Vcinity Exits Stealth Mode, Says Its Technology Is ‘Flipping The Cloud On Its Head’


Vcinity, a startup developer of technology it says provides access to data stored anywhere from any device without impacting users' performance, this week came out of stealth mode.

Vcinity gives customers the ability to access data wherever it is and run applications using that data from anywhere, said Harry Carr, founder and CEO of the San Jose, Calif.-based company.

"The application and the data may be far apart from each other, but the users don't know," Carr told CRN. "Distance today is the primary barrier to using data."

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Russel Davis, chief technology officer of Vcinity, said that with the company's technology, it doesn't matter if the compute is on-premises or in a hybrid or public cloud.

"We're flipping the cloud on it head," Davis told CRN. "We say, don't move your data. Keep it in your co-lo or wherever. Think of how a PC works. You have your compute and hard drive in a box, and you have network storage in the same building. But with our technology, your hard drive could be in Hong Kong."

Vcinity received seed funding from three family offices, which are private wealth management advisory firms serving investors. Total funding was between $5 million and $10 million, Carr said.

The company is raising a Series A funding round of up to $25 million, which Carr said will hopefully include funding from strategic investors.

The original technology was developed by Bay Microsystems, which was quietly acquired by Vcinity and its three family office investors in early July, Carr said.

"This is technology that was already proven in the market," he said. "Now we're tweaking it, and making sure that a software-only version works really well as we go to scale."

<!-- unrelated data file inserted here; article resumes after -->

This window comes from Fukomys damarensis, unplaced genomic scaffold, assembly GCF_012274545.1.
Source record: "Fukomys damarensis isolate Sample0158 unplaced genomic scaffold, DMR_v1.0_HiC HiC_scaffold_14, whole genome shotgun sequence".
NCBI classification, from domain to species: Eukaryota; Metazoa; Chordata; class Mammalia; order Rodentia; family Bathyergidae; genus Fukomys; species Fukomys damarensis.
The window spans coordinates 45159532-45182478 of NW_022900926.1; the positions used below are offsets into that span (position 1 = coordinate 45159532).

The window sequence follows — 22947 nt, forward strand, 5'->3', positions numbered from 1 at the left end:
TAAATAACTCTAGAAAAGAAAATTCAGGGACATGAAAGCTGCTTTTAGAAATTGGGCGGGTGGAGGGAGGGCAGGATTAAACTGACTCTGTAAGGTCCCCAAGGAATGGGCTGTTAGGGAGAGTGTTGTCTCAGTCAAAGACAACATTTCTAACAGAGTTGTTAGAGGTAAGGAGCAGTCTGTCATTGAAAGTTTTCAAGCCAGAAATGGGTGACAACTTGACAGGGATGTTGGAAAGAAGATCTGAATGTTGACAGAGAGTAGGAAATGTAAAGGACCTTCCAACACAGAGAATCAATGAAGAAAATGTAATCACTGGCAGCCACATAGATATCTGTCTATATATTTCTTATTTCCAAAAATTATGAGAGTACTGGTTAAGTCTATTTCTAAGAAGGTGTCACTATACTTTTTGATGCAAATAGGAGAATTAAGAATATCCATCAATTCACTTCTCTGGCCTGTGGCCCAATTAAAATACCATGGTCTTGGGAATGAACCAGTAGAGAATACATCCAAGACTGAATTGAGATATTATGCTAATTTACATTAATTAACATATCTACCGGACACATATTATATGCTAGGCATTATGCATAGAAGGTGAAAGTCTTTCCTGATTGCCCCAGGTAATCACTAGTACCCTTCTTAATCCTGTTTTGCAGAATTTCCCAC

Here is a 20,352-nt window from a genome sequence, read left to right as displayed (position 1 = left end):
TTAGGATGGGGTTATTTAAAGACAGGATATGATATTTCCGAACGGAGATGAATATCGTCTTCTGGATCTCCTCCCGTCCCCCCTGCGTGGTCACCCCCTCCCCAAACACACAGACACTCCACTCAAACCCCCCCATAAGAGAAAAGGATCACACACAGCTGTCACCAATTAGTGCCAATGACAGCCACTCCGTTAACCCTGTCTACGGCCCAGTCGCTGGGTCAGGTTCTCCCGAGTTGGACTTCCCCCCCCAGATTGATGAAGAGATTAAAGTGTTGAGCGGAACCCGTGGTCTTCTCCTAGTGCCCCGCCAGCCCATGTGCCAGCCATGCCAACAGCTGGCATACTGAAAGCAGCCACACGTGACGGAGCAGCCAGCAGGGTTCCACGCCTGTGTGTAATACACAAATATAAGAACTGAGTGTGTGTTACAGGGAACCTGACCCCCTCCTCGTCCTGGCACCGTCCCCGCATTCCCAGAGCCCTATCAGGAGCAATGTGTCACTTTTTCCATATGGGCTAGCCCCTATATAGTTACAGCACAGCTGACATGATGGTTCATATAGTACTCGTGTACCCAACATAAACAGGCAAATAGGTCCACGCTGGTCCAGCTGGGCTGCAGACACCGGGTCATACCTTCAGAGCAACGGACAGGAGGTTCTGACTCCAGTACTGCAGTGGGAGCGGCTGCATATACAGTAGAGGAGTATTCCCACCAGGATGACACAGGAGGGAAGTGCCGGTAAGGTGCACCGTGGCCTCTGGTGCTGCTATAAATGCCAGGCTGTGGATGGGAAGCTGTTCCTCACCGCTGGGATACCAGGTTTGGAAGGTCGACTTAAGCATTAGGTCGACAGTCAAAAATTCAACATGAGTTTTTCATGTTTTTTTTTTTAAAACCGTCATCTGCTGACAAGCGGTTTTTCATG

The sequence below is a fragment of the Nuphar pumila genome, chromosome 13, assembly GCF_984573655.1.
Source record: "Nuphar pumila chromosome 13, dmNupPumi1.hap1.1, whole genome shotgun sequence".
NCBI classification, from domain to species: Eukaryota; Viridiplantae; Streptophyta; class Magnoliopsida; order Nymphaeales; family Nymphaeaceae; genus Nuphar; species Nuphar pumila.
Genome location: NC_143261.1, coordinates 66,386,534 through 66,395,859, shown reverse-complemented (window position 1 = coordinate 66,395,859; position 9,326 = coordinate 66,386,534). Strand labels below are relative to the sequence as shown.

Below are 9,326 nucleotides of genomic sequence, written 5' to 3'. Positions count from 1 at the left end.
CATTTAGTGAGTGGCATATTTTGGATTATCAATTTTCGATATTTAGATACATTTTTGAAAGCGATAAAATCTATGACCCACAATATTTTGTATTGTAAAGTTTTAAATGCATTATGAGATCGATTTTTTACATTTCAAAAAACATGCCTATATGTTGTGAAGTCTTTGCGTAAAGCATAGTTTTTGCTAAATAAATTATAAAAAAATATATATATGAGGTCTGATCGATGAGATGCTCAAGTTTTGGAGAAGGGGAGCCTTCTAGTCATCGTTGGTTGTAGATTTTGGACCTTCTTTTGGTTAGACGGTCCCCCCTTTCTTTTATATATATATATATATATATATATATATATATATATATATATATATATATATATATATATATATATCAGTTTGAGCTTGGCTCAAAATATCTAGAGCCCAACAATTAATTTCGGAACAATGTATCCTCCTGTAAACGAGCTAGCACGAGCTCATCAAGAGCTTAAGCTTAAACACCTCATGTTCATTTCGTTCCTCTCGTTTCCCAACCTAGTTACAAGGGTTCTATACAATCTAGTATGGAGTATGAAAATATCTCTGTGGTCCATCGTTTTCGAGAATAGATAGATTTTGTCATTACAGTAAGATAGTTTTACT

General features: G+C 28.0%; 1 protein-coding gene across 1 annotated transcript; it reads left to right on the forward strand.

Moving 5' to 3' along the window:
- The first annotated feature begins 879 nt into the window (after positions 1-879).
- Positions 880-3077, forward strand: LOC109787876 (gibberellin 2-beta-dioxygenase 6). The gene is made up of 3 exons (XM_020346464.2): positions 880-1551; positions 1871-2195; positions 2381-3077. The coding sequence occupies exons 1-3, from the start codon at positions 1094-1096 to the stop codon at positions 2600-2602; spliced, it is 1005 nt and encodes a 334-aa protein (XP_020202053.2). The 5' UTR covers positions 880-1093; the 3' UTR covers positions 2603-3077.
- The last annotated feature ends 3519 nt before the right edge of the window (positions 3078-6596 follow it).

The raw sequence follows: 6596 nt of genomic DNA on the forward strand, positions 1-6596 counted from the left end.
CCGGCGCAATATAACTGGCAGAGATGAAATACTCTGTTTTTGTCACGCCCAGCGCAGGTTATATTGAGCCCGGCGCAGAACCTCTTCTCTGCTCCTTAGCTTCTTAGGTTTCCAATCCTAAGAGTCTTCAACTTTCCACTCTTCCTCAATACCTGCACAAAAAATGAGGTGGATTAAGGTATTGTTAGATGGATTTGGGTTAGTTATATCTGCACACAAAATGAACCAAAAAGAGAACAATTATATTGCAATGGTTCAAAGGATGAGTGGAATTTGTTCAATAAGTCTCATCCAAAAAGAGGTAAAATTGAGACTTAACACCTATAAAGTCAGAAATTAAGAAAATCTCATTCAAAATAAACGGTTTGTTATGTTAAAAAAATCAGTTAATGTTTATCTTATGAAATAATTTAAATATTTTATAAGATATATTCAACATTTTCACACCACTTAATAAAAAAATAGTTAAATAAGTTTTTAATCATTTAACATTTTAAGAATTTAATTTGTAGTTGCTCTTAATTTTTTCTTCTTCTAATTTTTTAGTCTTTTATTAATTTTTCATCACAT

Davis said there are other vendors that have developed global file systems for managing stored data. "But they don't allow access to the data," he said. "Or, if they allow access, users need to move it first. We can move more data over greater distances faster than anyone. But we don't emphasize the movement of data. We emphasize fast access to the data in place."

Vcinity's technology is based on a propriety expansion of the RDMA, or remote direct memory access, protocol, Davis said.

"Most people don't believe RDMA can be extended beyond 20 to 80 kilometers," he said. "But we have active links via RDMA over 20,000 kilometers. We have our secret sauce. It's not proprietary in the sense that you need to change your networks. We look just like a hub in your network."

Vcinity provides its remote on-demand data access technology as either a complete hardware appliance based on Dell Technologies hardware, or as software that can be used with any x86-based or IBM Power-based server, Davis said.

The company resells its software via reseller relationships with Penguin Computing and Mercury Systems, and has a meet-in-the-channel relationship with IBM to make its software available for Power-based servers, he said.

"As long as it's an x86 or Power server, we don't care," he said. "The software will run fine with any server."

Bay Microsystems generated a lot of excitement among customers with the remote data access technology before it was acquired by Vcinity, said Anthony Rangel, founder and CEO of Caliism Data Solutions, a Santa Clara, Calif.-based solution provider and new Vcinity channel partner.

"It was hard for customers to believe how quickly they could transfer large files," Rangel told CRN. "The technology works with large files remotely on the fly as if they were right in front of the users, including video files. I've not seen anyone else who could do that."

Prior to this week, Caliism had a proof-of-concept project going with a large cable provider that Rangel declined to identify, and expects another proof-of-concept project to start with a Department of Energy company early next year, Rangel said.

About 99 percent of Vcinity's sales are indirect, with a small amount of direct business focused on helping open new clients who will be passed to other channel partners, Carr said.

Prior to the launch of Vcinity, Bay Microsystems had a major focus on federal government clients, including the Air Force Distributed Common Ground System where integration of the technology was done via another solution provider, Herndon, Va.-based Peraton.

Going forward, Vcinity looks to expand its indirect sales channel to increase its reach into the commercial market, Carr said.